by Michael Ondaatje.
The story of Nathan’s narrow beam of a life.
Ondaatje’s writing has a richness and depth that is rare. His melodic poetic wordplay is a craft beyond compare. His metaphors sublime. As with one of my all-time favorite novels, The Cat’s Table, he returns to the table metaphor often in this work.
The war light itself shines on Nathaniel and his world in England after WWII. The story is told through his narrow lens which is unfortunately dulled by a personality lacking curiosity or emotion after being abandoned by both parents in his early teen years.
Rose, Nathaniel’s enigmatic and remote mother, had incredible adventures, which he never fully appreciates or understands. So neither do we. Her relationship with a boy then man named Felon is seen only through Nathaniel’s sketchy knowledge of their relationship. He does his best to find out some of her life, but her loss to him as his mother is all he can truly see.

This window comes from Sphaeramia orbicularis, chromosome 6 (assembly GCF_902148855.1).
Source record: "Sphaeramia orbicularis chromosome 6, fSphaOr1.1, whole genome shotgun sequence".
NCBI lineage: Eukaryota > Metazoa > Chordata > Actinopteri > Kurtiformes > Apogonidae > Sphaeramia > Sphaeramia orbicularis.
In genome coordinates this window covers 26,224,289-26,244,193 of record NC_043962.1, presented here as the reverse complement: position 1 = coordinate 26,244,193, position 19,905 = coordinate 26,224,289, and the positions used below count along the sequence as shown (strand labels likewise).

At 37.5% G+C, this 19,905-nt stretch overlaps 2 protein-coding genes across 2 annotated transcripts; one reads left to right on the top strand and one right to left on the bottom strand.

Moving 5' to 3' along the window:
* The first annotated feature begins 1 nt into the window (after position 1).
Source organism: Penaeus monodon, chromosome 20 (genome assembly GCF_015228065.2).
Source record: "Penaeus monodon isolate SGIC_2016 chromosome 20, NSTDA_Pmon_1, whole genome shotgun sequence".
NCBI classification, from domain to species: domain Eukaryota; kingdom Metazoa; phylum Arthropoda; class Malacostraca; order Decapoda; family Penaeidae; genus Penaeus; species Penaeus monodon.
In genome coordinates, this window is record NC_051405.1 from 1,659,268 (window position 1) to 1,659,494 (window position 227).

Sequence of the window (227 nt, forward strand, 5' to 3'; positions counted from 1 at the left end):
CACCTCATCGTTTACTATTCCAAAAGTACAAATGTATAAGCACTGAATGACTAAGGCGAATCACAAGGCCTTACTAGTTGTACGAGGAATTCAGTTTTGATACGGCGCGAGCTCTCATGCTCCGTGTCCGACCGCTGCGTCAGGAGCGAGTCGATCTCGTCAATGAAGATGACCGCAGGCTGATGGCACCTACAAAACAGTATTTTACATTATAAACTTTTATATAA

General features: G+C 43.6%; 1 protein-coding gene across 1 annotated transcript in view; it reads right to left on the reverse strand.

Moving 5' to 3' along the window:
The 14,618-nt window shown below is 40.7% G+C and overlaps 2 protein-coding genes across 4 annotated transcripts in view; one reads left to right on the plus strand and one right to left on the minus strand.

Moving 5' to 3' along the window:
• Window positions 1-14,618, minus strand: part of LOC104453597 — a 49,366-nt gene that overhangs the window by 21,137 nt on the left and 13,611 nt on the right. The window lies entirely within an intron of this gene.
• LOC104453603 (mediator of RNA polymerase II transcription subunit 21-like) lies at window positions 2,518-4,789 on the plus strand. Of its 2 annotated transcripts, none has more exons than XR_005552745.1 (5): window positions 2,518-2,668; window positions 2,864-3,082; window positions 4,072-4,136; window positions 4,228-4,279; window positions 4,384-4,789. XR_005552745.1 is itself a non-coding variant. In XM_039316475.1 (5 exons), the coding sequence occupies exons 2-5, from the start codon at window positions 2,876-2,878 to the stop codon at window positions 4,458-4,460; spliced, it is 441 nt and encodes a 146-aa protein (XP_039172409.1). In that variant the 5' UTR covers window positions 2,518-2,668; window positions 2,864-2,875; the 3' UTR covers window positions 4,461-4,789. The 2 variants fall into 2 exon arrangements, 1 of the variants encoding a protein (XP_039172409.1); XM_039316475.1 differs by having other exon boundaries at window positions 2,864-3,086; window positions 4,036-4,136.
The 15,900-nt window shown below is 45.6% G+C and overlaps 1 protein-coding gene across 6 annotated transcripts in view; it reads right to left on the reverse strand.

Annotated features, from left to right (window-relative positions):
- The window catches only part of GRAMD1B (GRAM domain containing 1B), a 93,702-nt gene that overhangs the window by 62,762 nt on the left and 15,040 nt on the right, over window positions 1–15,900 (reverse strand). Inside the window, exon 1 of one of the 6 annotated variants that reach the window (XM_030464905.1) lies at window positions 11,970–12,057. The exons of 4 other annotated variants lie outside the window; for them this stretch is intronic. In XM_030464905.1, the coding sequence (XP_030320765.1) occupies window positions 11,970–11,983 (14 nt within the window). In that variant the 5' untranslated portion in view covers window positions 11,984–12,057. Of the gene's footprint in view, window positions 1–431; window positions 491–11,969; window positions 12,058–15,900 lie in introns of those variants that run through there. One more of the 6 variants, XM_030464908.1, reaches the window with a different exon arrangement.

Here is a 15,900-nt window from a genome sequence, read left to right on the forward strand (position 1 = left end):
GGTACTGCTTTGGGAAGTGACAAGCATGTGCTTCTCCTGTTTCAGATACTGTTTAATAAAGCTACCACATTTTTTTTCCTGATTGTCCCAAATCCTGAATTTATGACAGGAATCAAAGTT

The so-called criminally-inclined men with Dickensian nicknames, The Moth and The Darter become reluctant but ultimately compassionate caretakers to orphaned Nathaniel and his sister Rachel. These men are humane, nurturing and kind in ways as selfless as their parents were selfish. Their characters were also watered-down as a result of Nathaniel’s inability to recognize their full range, color and wit. So was ours. A flawed character, although beautifully drawn, Nathaniel’s need “to bury things” detracts from a more layered plot. Yet. It’s also the brilliance of the narrative.
In the end, Warlight is not The Cat’s Table as one of my all-time best reads. It doesn’t impart the same power or soul. The writing, however, is at a level well above most.